return months[date.getMonth()];

I'm not an English native speaker and I live in a country of non native English speakers, so I have to take into account that if I'm working a UI for the local market displaying September won't cut it.

I might harcode my version of the list of months, but as you surely know, building untranslatable apps can give you headaches down the line if you ever have to cater more than one market. But even if you don't, I'm 100% sure you'll find people in each country that have a locale set different from the one tied to the language spoken by the majority (and there are countries, including Canada that have more than one official locale).

So whatever the app is built in, I have to think about the possibility that I might need to display the name of the month in more than one language.

With your example I could hard code all the possible lists or choose a set of "supported languages" but the Intl API gives me that for free (without a library!), why not use it?

> new Intl.DateTimeFormat('default', {"month": "long"}).format(new Date())
> new Intl.DateTimeFormat('fr-CA', {"month": "long"}).format(new Date())

If you really want to make sure that everyone is seeing a month name in English you can switch default (as you see I keep my browser in English even if it's not my first language) to en-US, en-CA or equivalents.

We could even make a case that respecting the user's wishes (how they want the dates/times to be formatted) also improves the user's experience.

I hope I've provided you with all the tools and techniques you might need to format dates and times.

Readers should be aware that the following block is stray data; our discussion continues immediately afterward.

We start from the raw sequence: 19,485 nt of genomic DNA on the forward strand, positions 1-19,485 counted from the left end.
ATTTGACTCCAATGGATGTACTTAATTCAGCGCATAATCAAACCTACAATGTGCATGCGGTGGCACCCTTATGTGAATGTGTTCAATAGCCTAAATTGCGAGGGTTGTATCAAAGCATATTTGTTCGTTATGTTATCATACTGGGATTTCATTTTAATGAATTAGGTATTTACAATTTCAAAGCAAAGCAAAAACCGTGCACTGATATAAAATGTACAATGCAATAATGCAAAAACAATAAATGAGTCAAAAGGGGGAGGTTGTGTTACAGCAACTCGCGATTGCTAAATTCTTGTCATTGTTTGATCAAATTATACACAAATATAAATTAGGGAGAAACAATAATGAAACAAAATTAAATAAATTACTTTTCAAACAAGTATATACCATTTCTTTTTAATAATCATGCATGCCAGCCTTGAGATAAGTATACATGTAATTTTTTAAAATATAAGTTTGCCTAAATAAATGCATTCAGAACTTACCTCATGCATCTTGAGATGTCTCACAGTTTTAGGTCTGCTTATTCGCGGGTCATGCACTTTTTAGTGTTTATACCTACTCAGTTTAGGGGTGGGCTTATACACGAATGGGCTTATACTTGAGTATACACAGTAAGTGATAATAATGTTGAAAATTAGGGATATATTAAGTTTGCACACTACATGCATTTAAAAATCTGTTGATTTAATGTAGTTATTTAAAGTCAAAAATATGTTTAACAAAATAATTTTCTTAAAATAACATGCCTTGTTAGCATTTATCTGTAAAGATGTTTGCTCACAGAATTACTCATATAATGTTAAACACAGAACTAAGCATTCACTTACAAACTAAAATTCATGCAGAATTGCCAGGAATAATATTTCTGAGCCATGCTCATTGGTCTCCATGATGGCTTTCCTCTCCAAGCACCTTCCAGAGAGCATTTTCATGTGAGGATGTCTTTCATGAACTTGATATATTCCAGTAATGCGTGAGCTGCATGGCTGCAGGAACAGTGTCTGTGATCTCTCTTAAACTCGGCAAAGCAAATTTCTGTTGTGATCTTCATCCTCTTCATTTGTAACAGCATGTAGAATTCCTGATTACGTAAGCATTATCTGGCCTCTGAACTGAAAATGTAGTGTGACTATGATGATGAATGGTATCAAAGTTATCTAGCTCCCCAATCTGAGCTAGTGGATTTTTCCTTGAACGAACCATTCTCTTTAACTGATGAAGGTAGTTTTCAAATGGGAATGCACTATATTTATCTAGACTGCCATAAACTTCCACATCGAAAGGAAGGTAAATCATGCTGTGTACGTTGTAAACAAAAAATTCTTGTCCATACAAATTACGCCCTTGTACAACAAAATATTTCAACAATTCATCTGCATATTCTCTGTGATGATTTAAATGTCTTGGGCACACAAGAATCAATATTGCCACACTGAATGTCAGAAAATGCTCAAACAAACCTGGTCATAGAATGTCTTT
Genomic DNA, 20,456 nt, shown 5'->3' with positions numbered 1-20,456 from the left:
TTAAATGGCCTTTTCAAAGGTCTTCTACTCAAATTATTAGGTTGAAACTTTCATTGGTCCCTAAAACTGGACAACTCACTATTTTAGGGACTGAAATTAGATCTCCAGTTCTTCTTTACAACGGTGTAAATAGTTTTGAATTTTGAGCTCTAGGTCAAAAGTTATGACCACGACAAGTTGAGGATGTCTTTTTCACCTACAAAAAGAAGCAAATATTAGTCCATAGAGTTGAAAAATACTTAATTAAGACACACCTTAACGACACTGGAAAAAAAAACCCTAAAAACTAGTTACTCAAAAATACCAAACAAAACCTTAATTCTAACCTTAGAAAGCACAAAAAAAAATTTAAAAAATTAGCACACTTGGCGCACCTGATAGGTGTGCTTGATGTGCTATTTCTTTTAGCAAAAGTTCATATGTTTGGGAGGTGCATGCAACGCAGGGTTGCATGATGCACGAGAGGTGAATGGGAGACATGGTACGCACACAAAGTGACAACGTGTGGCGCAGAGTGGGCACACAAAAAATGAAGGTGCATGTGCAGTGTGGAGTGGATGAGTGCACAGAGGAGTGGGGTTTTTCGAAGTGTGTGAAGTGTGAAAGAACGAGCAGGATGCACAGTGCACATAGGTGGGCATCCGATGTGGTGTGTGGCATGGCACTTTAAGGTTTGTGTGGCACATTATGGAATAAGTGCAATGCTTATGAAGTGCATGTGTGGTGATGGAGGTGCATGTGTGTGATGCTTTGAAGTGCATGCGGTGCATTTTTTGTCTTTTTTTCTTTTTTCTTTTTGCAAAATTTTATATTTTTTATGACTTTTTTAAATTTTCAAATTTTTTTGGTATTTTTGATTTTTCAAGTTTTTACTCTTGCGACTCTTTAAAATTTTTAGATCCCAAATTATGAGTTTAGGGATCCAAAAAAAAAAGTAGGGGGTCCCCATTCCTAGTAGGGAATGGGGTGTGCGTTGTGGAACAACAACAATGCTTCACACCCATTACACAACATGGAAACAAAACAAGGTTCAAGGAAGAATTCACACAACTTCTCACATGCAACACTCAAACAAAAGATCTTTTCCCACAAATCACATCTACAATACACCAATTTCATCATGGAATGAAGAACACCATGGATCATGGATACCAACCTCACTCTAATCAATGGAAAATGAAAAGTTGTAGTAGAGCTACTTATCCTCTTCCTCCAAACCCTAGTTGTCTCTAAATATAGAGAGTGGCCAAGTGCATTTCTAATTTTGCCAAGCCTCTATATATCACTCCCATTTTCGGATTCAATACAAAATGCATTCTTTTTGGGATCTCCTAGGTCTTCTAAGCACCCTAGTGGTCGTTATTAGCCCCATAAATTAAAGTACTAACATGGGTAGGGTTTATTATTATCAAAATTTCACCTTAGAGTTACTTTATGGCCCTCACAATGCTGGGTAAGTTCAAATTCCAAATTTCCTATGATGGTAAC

You're seemingly encouraging people (correct if I'm wrong about this) to give away with internationalization features that are builtin in browsers that took so much time to be finally standardized so that they can use a set of custom made functions? This is the part I disagree with the most. You brushed them aside quickly and I fear that someone down the line will read the paragraph "What about the Internationalization API?" and dismiss the whole API because your functions are simple to understand and well documented thanks to this article.

I truly think you have good intentions and I enjoyed your explanation of the shortcomings of the builtin JS functions (one day I'll write something about the stupid shortcomings of Python's functions eheh) but I think your article should make clear that Internationalization it's an important issue, even if you don't actually plan to use it in the beginning, and that these are good examples of how date formatting might work, not "all the tools you might need".


You're right, the Internationalization API would probably be the preferred approach in most cases. This article is showing how to do it manually if that's what you choose or prefer to do.


Great article. I appreciate the approach to formatting dates using vanilla Javascript and not reaching for a library right away. Dates in Javascript can be hard enough to deal with that reaching for a library is easy to do. This is a good reminder, not only for Dates but really anything we are coding, to look into seeing if we can build something on our own without the need for a library. Using a library should add real value to your project to ensure you are getting real benefits from it. I'm looking forward to your article on manipulating dates without a library. :)


Awesome, thanks for the feedback! I'm looking forward to writing the next article too :)


Thorough coverage!

Reminds me of something I started building for a client for a similar purpose, but as we had limited needs, I never fleshed it out as much.

Am curious why you used the if/else for adding the leading 0s, and not:

d.getDate().toString().padStart(2, '0')

Only IE doesn't support padStart...


No particular reason. padStart works well for this.


This is great, thanks for sharing! It's easy to reach for a date library without thinking about how much bulk it adds, or if it's even necessary.


Glad you enjoyed it! I totally agree, I think it's too easy to reach for a library when solving a problem, but we need to weigh the impact on the page and the user.